Set for survival

Replying soon, reviewing soon, merging soon. Recently a colleague of mine, @jmromanos, opened an interesting PR in danger repo. In a matter of minutes, the PR was reviewed, merged, and my colleague invited to be a maintainer, with the premise of this policy;

This is the best recent example I found, where in a matter of minutes, a few days work of a PR was quickly reviewed, acted upon, and in this case, since the code review was accepted, there was an outright attempt of follow-up with the contributor to “join the ranks” of other maintainers.

Another example hit close to home recently with Sara Vieira’s recent pull-request in Tacit CSS. The fix was simple, the change was small, and the benefits of merging were an outright win, so I used Rultor to quickly merge and tag a new release so anyone could use the newer version of Tacit with the fix.

A lot of times this sort of “quick-action/quick-follow-up isn’t possible for many different reasons. Maybe the pull request leaves open-ended questions. Maybe it’s not right the first time after code review, and then it slows down the chances of it getting merged any time soon. A lot of “maybes”, all of them causing the project to be less appealing for newcomers. The faster we can try to react to a PR on an issue, the better chances the same person will contribute again or attract more contributors, and the project won’t get easily abandoned.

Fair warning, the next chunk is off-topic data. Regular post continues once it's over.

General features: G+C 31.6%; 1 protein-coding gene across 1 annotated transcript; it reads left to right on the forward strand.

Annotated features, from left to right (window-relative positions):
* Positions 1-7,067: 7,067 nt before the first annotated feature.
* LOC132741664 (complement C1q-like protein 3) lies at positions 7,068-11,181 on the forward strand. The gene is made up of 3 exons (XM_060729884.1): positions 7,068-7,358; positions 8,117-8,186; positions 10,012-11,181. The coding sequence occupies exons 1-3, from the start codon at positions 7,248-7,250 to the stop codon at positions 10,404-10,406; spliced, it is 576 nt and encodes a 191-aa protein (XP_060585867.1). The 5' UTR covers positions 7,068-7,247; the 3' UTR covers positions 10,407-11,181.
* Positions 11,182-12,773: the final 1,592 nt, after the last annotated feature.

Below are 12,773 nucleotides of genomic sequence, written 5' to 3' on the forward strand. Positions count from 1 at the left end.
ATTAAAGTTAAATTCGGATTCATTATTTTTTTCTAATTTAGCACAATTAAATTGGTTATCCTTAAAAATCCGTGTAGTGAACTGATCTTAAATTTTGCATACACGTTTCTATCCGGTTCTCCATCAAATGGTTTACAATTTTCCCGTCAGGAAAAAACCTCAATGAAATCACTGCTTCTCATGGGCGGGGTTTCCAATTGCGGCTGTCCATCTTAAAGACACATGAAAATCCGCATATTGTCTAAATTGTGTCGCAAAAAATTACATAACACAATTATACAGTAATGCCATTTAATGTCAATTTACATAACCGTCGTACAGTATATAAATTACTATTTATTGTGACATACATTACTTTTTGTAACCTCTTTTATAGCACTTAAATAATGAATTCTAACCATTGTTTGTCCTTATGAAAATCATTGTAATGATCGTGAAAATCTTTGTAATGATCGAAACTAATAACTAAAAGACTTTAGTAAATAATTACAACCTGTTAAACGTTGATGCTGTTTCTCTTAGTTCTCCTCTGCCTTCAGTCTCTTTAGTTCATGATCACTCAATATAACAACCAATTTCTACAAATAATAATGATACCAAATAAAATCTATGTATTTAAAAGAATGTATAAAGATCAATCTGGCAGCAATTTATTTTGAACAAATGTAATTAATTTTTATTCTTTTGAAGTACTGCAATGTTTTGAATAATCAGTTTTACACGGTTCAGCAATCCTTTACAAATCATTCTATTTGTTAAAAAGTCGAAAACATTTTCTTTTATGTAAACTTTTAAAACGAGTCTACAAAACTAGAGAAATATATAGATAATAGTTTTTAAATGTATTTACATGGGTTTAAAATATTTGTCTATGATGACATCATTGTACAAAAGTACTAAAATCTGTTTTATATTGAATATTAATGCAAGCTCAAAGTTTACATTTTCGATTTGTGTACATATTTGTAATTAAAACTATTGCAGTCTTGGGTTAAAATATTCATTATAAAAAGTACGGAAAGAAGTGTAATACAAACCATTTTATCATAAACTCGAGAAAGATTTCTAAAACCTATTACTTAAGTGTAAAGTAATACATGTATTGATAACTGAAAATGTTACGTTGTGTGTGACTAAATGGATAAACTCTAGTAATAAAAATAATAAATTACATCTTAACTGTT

Pay contributors in money, not in exposure: Some of the projects I’ve contributed towards for example are set in a way that you can pay contributors to help you fix or develop issues that affect you. I think this is fine. There are a couple of strategies for this:

This last approach,

the software is “free” as in “free beer” and its code is almost entirely open, but you pay contributors for support

is not entirely new, a lot of folks from the Linux-“Universe” (example) have been doing on a lot of fronts something similar for quite some time, but the bottom line is: if you want more from what we’re doing out of love and our personal passions, you better pay for it.

Advice: Beware of Choosing beggars: if a company or an entity comes up to you offering “an opportunity to dress their shirt” in exchange for your time (money), brain (freedom), think twice: there should be no room for slavery in the world, both the real and the “coding” world.

Wrapping up

This is it, for now, thank you for reading. Feel free to reach out to me with ideas and comments. This is my personal take on it, and as with any viewpoint, it’s bound to be flawed. Stay tuned for a follow-up post I’ll do to this one where I’ll talk about examples of projects that are surviving to this day.